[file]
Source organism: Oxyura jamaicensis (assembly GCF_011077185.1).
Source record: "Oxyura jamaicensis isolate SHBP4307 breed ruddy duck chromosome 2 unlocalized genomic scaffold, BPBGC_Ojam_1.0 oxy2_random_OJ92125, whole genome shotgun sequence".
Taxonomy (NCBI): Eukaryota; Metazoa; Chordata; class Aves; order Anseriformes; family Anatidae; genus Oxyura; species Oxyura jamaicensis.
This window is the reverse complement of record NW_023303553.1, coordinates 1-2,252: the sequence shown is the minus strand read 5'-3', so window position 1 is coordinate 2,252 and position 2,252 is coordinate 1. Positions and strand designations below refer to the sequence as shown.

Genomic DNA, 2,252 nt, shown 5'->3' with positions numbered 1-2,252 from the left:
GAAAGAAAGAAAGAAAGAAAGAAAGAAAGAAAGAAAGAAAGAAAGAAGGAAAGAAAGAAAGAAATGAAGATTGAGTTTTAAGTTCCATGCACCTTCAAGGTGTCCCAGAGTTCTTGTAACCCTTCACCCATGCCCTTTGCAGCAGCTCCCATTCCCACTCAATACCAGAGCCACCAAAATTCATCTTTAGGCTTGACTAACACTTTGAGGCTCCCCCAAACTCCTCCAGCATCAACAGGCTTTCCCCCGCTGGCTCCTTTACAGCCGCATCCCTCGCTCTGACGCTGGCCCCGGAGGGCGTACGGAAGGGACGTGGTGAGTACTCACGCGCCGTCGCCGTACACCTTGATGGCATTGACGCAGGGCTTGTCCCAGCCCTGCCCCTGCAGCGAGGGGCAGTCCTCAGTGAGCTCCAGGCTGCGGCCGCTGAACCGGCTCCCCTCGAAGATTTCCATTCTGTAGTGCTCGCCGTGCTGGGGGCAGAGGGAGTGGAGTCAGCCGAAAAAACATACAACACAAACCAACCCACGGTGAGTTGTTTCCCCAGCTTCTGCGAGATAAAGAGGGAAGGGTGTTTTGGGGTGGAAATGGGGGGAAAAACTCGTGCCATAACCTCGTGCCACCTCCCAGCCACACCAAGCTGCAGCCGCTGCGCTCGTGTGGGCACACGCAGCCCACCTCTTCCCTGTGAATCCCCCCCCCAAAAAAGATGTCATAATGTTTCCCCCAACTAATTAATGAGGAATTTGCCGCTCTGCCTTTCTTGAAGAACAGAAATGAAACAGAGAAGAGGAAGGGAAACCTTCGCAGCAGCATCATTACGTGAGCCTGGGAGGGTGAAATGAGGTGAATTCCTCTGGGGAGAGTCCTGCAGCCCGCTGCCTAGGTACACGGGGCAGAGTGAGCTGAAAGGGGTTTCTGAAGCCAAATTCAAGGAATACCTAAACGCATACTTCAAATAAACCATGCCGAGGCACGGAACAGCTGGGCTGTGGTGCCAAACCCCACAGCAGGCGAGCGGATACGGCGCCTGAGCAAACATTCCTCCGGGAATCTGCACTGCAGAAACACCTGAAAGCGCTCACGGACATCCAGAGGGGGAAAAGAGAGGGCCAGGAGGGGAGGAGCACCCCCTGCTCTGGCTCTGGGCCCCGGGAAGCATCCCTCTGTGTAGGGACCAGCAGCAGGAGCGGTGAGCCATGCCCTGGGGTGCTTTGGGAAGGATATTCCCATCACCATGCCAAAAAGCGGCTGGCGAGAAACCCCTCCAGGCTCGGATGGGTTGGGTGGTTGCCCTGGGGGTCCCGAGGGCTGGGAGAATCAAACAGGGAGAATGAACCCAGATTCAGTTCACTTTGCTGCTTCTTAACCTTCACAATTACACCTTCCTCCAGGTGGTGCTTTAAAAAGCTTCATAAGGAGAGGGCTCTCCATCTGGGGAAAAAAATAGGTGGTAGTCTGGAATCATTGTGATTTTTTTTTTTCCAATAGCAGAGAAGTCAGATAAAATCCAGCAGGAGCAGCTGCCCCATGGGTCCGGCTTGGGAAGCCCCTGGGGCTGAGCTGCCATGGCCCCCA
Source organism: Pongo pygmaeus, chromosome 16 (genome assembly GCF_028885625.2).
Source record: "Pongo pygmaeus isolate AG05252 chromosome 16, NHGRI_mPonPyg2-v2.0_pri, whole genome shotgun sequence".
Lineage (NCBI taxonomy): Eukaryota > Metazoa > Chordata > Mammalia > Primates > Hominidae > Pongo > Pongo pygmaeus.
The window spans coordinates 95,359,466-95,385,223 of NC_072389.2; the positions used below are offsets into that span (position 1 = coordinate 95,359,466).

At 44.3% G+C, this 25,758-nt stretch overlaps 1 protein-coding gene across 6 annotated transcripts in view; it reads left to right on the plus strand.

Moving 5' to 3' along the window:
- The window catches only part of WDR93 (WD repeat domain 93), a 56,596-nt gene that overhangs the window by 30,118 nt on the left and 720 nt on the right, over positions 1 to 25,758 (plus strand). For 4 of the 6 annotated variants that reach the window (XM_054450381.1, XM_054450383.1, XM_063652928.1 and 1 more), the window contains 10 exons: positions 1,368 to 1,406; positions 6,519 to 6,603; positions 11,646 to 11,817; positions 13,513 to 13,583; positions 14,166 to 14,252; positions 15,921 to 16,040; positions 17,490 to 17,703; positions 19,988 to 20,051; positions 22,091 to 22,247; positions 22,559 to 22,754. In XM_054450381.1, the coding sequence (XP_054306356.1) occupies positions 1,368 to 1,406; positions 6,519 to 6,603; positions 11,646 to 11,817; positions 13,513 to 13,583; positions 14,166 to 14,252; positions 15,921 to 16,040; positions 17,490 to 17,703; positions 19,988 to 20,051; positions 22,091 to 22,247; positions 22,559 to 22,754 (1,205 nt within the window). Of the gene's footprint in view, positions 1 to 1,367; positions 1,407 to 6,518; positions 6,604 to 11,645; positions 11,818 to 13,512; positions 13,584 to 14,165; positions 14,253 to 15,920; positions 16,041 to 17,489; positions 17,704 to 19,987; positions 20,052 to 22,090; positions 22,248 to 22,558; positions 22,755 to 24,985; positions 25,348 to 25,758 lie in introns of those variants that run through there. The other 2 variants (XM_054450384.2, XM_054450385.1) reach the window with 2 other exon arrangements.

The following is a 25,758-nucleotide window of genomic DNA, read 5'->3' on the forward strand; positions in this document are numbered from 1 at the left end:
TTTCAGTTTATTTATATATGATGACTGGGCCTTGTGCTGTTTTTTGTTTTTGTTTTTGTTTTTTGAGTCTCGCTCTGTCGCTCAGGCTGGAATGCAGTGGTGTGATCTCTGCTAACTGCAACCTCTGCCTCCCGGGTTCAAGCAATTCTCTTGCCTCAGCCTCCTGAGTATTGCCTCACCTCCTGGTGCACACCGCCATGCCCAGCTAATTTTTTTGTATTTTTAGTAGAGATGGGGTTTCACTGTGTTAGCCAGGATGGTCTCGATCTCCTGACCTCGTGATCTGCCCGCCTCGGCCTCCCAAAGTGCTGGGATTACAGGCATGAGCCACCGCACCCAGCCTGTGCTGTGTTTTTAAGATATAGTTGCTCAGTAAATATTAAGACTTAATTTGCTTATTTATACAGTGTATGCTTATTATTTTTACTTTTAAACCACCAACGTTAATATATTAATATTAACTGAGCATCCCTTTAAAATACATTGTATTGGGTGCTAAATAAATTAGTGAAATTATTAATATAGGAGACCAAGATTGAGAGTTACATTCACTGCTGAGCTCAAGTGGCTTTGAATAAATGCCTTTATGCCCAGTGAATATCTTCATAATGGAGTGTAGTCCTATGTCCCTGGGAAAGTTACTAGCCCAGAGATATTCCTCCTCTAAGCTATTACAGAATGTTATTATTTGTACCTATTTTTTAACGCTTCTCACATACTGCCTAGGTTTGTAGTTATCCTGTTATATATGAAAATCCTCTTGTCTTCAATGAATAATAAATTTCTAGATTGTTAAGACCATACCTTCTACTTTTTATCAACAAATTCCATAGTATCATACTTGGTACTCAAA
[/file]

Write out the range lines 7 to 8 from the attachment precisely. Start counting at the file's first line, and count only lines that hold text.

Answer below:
Source organism: Pongo pygmaeus, chromosome 16 (genome assembly GCF_028885625.2).
Source record: "Pongo pygmaeus isolate AG05252 chromosome 16, NHGRI_mPonPyg2-v2.0_pri, whole genome shotgun sequence".